By Florida Rep. Anna V. Eskamani
Our country and state are at a turning point. Citizens are demonstrating for Black lives and police reform, more than 157,000 people have died from the coronavirus and tens of millions of workers are unemployed. And communities of color are facing the brunt of these crises.
In Florida, over 7,100 people have died from COVID-19 and there have been more than 1.81 million jobless claimants during the pandemic, many struggling to secure unemployment benefits as we wait to see if Congress will renew the much needed $600 weekly federal payments.
Regardless of political affiliation, all Floridians want a safer and healthier state with a growing economy, one where every person can prosper. Our priorities as a community are deep and complex — we must save lives, stop the spread of COVID-19, support small businesses and ensure housing security.
We also must create an economy for the future where all people can thrive.
We have a chance to rebuild a better America and Florida than we had before. Not an economy that runs on the backs of working people being paid low wages, but one that is diverse and resilient.
As Congress debates how our nation will recover and repair our coronavirus-battered economy, we should be leading with the industries that show the greatest potential for growth to help families recover. Clean energy is one of those industries.
I am proud to be a leading advocate for Florida’s environment and to be combating climate change within the Florida Legislature. For the past two years I have sponsored bills for Florida to be 100% renewable-energy-based by 2050.
I have also taken on the Public Service Commission by demanding robust energy-efficiency goals for utility companies to meet, versus their staff’s recommendation of completely eliminating these goals.
During the Great Recession, Congress made investments in clean energy that helped to create hundreds of new American businesses and nearly one million jobs. Before the coronavirus took down the economy, clean energy was one of the nation’s strongest sectors, growing 70 percent faster than the economy as a whole.
As elected officials in Washington debate which sectors to bolster, we must lift up resilient job-creating industries that show the most potential for positive impact and rapid growth in all 50 states. That is exactly why we should be leading with investments in clean energy.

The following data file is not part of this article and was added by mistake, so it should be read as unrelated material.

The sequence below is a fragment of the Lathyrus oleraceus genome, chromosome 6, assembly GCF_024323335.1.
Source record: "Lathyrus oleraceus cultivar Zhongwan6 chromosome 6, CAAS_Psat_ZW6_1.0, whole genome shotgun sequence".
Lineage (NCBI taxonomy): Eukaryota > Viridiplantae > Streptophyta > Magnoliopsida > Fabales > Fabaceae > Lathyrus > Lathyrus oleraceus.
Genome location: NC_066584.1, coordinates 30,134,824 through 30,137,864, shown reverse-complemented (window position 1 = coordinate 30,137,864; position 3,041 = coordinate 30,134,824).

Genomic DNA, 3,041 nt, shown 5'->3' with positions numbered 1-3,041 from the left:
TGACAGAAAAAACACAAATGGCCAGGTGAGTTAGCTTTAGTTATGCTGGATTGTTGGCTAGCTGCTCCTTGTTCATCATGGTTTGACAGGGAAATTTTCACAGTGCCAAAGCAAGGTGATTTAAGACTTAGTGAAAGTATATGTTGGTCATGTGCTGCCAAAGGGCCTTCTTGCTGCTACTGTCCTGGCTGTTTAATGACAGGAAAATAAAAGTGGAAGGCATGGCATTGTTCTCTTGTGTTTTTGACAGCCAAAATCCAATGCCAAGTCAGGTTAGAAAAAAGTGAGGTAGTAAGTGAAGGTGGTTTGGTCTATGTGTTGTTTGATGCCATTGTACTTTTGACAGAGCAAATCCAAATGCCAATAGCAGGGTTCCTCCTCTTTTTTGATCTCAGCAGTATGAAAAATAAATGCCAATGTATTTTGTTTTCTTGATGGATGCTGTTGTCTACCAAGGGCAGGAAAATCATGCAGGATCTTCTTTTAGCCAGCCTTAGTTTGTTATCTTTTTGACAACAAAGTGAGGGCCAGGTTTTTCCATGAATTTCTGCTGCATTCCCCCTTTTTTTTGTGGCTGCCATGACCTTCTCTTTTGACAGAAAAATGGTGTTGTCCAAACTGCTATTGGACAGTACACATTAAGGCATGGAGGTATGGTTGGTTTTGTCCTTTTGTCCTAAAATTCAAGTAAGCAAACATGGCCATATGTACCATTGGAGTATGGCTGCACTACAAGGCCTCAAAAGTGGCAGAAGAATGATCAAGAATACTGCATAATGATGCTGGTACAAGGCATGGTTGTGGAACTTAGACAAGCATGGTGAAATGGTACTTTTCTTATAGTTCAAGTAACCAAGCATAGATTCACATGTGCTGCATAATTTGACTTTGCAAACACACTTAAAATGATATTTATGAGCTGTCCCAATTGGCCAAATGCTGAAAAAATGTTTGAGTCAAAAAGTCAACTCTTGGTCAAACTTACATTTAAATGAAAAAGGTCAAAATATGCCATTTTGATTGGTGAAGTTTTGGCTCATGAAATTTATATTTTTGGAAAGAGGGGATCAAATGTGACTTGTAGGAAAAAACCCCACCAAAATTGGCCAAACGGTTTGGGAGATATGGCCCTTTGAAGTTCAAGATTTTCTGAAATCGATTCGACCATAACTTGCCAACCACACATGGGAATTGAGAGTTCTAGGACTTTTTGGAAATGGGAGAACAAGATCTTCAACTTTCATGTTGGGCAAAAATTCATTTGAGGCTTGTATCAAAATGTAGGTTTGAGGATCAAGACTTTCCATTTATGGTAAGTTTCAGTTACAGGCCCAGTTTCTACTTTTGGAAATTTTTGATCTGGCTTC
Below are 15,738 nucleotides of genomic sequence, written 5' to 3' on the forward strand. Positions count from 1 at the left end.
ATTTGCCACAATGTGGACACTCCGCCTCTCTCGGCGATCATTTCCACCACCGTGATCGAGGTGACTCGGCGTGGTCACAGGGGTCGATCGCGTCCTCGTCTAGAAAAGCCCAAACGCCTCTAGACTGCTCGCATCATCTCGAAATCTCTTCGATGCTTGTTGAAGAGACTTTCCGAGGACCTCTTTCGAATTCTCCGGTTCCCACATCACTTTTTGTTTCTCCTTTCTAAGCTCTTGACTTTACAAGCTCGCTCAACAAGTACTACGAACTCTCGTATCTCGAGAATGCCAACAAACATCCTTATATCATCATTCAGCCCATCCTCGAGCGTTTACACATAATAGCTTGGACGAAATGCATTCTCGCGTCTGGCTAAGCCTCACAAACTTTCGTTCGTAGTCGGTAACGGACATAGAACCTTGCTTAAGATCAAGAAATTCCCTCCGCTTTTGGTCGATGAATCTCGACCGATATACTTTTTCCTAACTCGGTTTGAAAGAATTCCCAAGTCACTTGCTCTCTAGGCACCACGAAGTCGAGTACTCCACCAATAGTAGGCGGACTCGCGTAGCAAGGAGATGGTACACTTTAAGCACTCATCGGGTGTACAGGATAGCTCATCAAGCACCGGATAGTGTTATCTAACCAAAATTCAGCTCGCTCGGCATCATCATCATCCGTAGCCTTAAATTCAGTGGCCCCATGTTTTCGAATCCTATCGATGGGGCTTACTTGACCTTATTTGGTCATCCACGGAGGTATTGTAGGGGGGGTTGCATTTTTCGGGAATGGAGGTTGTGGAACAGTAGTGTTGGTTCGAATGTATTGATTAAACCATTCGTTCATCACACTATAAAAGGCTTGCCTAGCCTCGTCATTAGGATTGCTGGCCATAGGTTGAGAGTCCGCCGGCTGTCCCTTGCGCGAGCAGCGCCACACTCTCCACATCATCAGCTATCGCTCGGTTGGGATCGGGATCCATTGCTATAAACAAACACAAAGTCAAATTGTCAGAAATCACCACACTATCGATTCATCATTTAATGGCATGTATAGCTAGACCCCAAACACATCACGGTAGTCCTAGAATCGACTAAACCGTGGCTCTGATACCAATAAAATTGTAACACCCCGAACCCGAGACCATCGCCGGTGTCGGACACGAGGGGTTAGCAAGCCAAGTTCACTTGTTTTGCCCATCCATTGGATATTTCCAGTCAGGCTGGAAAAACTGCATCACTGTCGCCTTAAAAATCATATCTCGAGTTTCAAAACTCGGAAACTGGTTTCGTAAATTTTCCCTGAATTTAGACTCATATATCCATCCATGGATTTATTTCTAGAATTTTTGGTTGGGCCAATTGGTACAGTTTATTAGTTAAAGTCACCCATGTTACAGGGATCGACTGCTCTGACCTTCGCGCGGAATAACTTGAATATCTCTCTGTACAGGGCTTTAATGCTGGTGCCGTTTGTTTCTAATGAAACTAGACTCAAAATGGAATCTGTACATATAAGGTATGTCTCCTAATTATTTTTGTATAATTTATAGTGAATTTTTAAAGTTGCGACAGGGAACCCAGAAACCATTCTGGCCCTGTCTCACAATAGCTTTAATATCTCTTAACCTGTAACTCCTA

There are many ways to create jobs and strengthen our environment all at the same time. For example, renewables like solar and wind create more jobs per unit of energy delivered than coal or natural gas. A 2009 study demonstrated that $1 million in stimulus spending on oil and natural gas generated roughly five jobs, but that same amount of spending would result in 13 to 14 jobs for wind and solar.
Jobs wouldn’t just come from building new solar and wind farms, either. To support the influx of energy from renewables, the nation’s energy grid would need to grow twice as large and become less centralized. We would also see a growth in energy-efficiency jobs, not only reducing our nation’s carbon footprint but reducing costs for individual rate payers too.
Investing in clean energy is not just an economic issue — it’s also an issue of environmental justice.
In the United States and around the world, vulnerable and marginalized populations like people of color, indigenous people, the elderly, children, and those with lower incomes are hit first and hardest by the climate crisis. We see this in Florida with low-air quality in redlined communities surrounded by highways, and with the devastation caused by severe weather systems like Hurricanes Michael, Maria, and Irma.
Oftentimes, these communities intersect with those hit hardest by COVID-19. In fact, coronavirus is deadlier for people with conditions caused by air pollution, and African Americans have disproportionately high COVID-19 death rates and are more likely to live in areas experiencing outbreaks.
Right now, workers in every sector of the economy need support, but low-income and Black and Brown people are facing major economic devastation, especially those who were already economically disadvantaged before the pandemic struck.
I urge Congress to be intentional about rebuilding a healthier, stronger, safer, and more equitable future for all people by supporting the growth of renewable energy. Investments in a clean energy economy would put Americans back to work, shift the balance of power away from polluting industries with big lobbying budgets, and help us meet key deadlines for climate action that scientists say are necessary to limit the damage done by climate change.
This is a challenging moment — but it’s also an opportunity to set new norms for generations to come.
Anna V. Eskamani, a Democrat, represents the 47th district in the Florida House of Representatives.
“The Invading Sea” is the opinion arm of the Florida Climate Reporting Network, a collaborative of news organizations across the state focusing on the threats posed by the warming climate.